Other possible explanations—‘Mutant strains’ have been implicated for increased virulence of COVID-19. However, the rise in cases throughout Europe and even in Asian countries cannot be an effect of few mutant strains. Besides, vaccine developers have found most vaccines to be protective even against the new mutant strains. Fall in ‘herd immunity’ has also been argued to cause the rise in the spread. However, vaccination will increase herd immunity and probably help curb severity and even spread of COVID-19. Unfortunately, the Peltzman effect may grow due to misplaced sense of security in herd immunity. One of the most disturbing features of the Peltzman phenomenon is that it may have a ‘Bystander effect’. Simply observing someone else taking a precaution can potentially increase one’s likelihood of taking a risk. Consequently, people who have not received a COVID-19 vaccine may forgo wearing face coverings and social distancing principles if they realise others are receiving the vaccine.

Strategies to counter the Peltzman effect—COVID-19 appropriate behaviours are the key to the long-term management of this pandemic. Acknowledging and understanding the Peltzman effect is therefore critical to counteract complacency and strengthen public health efforts. The public health message should be clear. Public campaign by information education and communication activities must be carried out by the government, medical personnel and the health authorities to reinforce the principles of infection control strategies. Best practice initiatives such as prioritising mask wearing regardless of vaccination status may result in greater public health benefits. In society, vaccine hesitancy must be tackled with similar actions to increase vaccination coverage rapidly.10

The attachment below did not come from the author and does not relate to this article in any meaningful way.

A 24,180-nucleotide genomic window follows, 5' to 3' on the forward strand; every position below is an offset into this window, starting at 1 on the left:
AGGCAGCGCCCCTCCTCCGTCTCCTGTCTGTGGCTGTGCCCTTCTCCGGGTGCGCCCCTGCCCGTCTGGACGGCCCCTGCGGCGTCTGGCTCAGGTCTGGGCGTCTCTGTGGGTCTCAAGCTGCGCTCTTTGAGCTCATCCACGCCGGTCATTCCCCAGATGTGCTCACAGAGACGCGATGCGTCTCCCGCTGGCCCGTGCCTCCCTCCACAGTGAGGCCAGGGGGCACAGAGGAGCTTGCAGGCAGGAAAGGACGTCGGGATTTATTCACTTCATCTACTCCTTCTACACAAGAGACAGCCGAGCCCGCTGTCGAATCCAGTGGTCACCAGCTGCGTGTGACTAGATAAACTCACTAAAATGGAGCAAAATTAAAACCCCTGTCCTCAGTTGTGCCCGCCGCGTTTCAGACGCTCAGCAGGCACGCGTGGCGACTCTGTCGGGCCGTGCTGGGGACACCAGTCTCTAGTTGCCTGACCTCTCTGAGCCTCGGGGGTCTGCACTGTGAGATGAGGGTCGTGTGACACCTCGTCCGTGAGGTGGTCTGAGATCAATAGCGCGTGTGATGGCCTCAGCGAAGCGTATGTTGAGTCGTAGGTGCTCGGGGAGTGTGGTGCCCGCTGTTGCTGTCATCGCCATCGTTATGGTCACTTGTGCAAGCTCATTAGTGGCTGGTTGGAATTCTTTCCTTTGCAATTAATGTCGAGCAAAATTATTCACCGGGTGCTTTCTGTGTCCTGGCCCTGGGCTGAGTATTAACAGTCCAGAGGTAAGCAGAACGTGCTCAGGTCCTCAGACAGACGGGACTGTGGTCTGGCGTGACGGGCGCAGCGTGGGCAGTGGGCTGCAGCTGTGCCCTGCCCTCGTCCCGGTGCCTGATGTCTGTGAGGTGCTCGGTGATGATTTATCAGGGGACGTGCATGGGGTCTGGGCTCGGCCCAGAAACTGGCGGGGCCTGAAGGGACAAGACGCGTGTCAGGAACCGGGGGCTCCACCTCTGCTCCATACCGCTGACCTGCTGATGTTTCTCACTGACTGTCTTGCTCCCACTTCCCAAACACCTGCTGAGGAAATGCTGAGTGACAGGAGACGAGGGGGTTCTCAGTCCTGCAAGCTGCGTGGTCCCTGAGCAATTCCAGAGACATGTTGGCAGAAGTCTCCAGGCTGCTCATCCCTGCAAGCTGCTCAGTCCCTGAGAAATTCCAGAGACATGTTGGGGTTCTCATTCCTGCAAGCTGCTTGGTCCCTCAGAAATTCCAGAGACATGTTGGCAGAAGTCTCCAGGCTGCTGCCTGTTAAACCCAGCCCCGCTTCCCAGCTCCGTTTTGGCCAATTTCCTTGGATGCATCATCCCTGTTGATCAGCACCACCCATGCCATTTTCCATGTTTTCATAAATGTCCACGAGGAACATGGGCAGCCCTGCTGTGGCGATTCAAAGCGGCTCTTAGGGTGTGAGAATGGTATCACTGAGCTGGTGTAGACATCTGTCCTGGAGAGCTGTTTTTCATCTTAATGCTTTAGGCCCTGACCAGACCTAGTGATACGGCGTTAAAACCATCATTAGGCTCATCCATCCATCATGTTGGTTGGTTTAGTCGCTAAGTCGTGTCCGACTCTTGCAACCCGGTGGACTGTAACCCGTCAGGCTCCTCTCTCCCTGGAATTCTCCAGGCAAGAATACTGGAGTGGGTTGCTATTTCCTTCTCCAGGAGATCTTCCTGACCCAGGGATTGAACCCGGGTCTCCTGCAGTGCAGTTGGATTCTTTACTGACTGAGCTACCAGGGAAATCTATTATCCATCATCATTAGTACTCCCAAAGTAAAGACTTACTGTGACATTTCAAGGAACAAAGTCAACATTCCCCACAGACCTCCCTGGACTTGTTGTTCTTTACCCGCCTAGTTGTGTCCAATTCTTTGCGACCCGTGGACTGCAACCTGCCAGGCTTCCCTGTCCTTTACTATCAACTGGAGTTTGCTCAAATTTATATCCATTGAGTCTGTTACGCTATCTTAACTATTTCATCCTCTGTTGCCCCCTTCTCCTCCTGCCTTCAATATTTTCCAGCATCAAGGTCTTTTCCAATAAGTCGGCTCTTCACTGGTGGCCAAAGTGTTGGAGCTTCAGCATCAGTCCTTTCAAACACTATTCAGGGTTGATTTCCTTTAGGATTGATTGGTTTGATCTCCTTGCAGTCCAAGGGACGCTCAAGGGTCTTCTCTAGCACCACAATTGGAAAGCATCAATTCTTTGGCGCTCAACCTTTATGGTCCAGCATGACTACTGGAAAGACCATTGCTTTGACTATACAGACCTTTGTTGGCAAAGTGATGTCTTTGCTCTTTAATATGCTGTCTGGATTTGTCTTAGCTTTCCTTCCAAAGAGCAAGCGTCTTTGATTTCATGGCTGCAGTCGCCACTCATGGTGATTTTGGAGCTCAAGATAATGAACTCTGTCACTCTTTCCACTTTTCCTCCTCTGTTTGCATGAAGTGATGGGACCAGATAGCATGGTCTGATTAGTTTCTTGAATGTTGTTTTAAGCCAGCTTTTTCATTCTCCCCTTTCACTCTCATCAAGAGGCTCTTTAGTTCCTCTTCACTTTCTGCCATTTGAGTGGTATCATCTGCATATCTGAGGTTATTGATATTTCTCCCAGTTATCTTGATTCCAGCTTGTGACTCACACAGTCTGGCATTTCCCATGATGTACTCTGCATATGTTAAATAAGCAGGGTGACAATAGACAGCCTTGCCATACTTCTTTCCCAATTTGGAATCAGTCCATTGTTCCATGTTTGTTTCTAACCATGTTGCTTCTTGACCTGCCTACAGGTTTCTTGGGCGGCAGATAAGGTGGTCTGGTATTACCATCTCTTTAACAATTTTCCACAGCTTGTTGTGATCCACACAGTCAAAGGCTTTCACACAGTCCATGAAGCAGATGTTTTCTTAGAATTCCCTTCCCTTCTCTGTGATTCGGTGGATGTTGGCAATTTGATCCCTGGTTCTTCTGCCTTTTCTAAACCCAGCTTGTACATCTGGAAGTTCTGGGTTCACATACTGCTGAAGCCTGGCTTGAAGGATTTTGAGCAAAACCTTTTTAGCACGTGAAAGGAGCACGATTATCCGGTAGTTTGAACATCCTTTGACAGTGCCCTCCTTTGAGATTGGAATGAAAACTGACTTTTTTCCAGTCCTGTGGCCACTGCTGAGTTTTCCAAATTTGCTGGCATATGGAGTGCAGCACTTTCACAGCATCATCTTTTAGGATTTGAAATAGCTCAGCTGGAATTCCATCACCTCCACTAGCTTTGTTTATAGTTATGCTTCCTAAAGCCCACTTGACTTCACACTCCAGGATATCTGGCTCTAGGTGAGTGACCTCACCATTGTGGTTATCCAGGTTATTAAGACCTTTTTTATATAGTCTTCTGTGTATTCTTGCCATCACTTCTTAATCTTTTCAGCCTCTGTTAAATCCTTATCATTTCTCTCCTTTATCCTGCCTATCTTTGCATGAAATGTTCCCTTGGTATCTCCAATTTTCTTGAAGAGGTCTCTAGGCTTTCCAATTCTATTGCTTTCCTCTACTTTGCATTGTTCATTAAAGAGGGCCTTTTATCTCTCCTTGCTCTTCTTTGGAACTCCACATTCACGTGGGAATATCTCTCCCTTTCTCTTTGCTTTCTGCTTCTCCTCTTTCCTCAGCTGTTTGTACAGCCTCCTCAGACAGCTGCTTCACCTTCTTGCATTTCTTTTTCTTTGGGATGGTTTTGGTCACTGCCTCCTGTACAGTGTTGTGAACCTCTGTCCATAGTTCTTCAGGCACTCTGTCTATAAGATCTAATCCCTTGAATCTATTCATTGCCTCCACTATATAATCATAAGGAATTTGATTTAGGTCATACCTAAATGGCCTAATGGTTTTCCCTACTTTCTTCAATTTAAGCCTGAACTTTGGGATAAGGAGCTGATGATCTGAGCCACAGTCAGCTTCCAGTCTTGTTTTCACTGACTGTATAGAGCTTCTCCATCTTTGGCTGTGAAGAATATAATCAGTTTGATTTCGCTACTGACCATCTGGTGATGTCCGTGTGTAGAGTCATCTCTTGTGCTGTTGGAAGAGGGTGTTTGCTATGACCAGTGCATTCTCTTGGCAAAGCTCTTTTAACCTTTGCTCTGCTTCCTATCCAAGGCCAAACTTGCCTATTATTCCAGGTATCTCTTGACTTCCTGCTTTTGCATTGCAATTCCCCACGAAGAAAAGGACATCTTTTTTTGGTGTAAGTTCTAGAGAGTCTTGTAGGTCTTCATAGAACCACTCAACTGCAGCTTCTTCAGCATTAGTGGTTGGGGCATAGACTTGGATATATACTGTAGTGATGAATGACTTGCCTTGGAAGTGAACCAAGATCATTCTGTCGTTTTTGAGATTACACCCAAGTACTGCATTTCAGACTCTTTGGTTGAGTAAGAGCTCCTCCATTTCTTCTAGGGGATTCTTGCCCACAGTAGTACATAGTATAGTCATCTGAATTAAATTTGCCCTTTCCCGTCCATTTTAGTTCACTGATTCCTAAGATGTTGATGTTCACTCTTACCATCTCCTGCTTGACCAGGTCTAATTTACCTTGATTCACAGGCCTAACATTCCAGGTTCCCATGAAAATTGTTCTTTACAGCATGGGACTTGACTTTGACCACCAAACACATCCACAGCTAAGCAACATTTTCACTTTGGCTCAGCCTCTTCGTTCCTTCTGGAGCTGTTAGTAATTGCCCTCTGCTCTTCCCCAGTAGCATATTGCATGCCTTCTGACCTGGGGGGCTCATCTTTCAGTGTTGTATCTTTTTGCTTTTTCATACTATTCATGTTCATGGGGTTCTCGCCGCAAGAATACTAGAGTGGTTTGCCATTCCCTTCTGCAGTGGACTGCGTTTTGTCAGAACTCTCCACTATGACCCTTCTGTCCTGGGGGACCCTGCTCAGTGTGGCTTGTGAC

The pandemic is far from over; the battle is yet ongoing. Though early figures on vaccine uptake and effectiveness are encouraging, there is a perception that the third wave affecting Central Europe will inevitably ‘wash up’ on UK shores. The analogy to the Peltzman effect must be considered when framing national and even international COVID-19 management strategies.

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Footnotes

  • Contributors KPI, RV and PI were involved in conceptualisation and editing. VKJ and RB were involved in literature search and writing. All authors have read and agreed to the final draft submitted.

  • Funding The authors have not declared a specific grant for this research from any funding agency in the public, commercial or not-for-profit sectors.

  • Competing interests None declared.

  • Provenance and peer review Not commissioned; internally peer reviewed.